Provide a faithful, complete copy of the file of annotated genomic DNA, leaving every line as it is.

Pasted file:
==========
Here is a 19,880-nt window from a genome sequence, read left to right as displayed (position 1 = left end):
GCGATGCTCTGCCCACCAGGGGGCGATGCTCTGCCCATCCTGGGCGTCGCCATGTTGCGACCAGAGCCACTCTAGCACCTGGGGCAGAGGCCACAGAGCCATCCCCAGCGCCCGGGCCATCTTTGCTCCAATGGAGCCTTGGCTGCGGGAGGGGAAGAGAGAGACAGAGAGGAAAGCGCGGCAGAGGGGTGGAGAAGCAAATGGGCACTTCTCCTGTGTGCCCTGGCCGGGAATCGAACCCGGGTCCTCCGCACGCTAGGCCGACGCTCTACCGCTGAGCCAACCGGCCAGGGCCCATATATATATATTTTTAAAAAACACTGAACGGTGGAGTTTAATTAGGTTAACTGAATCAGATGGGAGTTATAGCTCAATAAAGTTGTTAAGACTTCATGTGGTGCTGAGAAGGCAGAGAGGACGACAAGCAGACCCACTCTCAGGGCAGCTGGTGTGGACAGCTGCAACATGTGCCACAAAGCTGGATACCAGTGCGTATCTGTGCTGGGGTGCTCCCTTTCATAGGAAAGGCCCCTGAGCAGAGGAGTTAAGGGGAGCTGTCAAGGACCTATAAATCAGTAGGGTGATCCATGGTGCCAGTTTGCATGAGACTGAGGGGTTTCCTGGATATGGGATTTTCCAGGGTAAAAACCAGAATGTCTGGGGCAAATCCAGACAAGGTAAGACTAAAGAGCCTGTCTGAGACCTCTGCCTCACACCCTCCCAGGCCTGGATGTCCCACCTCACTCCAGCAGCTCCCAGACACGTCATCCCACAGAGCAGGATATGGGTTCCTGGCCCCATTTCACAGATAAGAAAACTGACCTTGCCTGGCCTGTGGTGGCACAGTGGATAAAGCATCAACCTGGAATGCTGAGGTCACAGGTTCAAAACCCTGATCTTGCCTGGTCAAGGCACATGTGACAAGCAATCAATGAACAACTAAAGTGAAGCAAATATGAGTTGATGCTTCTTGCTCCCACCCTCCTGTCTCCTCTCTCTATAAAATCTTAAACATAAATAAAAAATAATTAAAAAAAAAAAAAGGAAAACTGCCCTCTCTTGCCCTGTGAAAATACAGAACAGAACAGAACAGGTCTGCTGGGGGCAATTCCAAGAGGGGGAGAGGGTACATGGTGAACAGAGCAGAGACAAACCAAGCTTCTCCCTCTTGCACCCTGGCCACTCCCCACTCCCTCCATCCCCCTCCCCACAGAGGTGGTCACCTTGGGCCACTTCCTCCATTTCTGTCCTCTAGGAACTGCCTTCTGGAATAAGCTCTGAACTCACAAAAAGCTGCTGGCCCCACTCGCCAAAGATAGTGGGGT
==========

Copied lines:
Here is a 19,880-nt window from a genome sequence, read left to right as displayed (position 1 = left end):
GCGATGCTCTGCCCACCAGGGGGCGATGCTCTGCCCATCCTGGGCGTCGCCATGTTGCGACCAGAGCCACTCTAGCACCTGGGGCAGAGGCCACAGAGCCATCCCCAGCGCCCGGGCCATCTTTGCTCCAATGGAGCCTTGGCTGCGGGAGGGGAAGAGAGAGACAGAGAGGAAAGCGCGGCAGAGGGGTGGAGAAGCAAATGGGCACTTCTCCTGTGTGCCCTGGCCGGGAATCGAACCCGGGTCCTCCGCACGCTAGGCCGACGCTCTACCGCTGAGCCAACCGGCCAGGGCCCATATATATATATTTTTAAAAAACACTGAACGGTGGAGTTTAATTAGGTTAACTGAATCAGATGGGAGTTATAGCTCAATAAAGTTGTTAAGACTTCATGTGGTGCTGAGAAGGCAGAGAGGACGACAAGCAGACCCACTCTCAGGGCAGCTGGTGTGGACAGCTGCAACATGTGCCACAAAGCTGGATACCAGTGCGTATCTGTGCTGGGGTGCTCCCTTTCATAGGAAAGGCCCCTGAGCAGAGGAGTTAAGGGGAGCTGTCAAGGACCTATAAATCAGTAGGGTGATCCATGGTGCCAGTTTGCATGAGACTGAGGGGTTTCCTGGATATGGGATTTTCCAGGGTAAAAACCAGAATGTCTGGGGCAAATCCAGACAAGGTAAGACTAAAGAGCCTGTCTGAGACCTCTGCCTCACACCCTCCCAGGCCTGGATGTCCCACCTCACTCCAGCAGCTCCCAGACACGTCATCCCACAGAGCAGGATATGGGTTCCTGGCCCCATTTCACAGATAAGAAAACTGACCTTGCCTGGCCTGTGGTGGCACAGTGGATAAAGCATCAACCTGGAATGCTGAGGTCACAGGTTCAAAACCCTGATCTTGCCTGGTCAAGGCACATGTGACAAGCAATCAATGAACAACTAAAGTGAAGCAAATATGAGTTGATGCTTCTTGCTCCCACCCTCCTGTCTCCTCTCTCTATAAAATCTTAAACATAAATAAAAAATAATTAAAAAAAAAAAAAGGAAAACTGCCCTCTCTTGCCCTGTGAAAATACAGAACAGAACAGAACAGGTCTGCTGGGGGCAATTCCAAGAGGGGGAGAGGGTACATGGTGAACAGAGCAGAGACAAACCAAGCTTCTCCCTCTTGCACCCTGGCCACTCCCCACTCCCTCCATCCCCCTCCCCACAGAGGTGGTCACCTTGGGCCACTTCCTCCATTTCTGTCCTCTAGGAACTGCCTTCTGGAATAAGCTCTGAACTCACAAAAAGCTGCTGGCCCCACTCGCCAAAGATAGTGGGGT